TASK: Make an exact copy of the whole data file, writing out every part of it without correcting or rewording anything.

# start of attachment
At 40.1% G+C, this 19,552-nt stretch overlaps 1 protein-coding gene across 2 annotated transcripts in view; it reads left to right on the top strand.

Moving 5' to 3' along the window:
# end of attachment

At 40.1% G+C, this 19,552-nt stretch overlaps 1 protein-coding gene across 2 annotated transcripts in view; it reads left to right on the top strand.

Moving 5' to 3' along the window: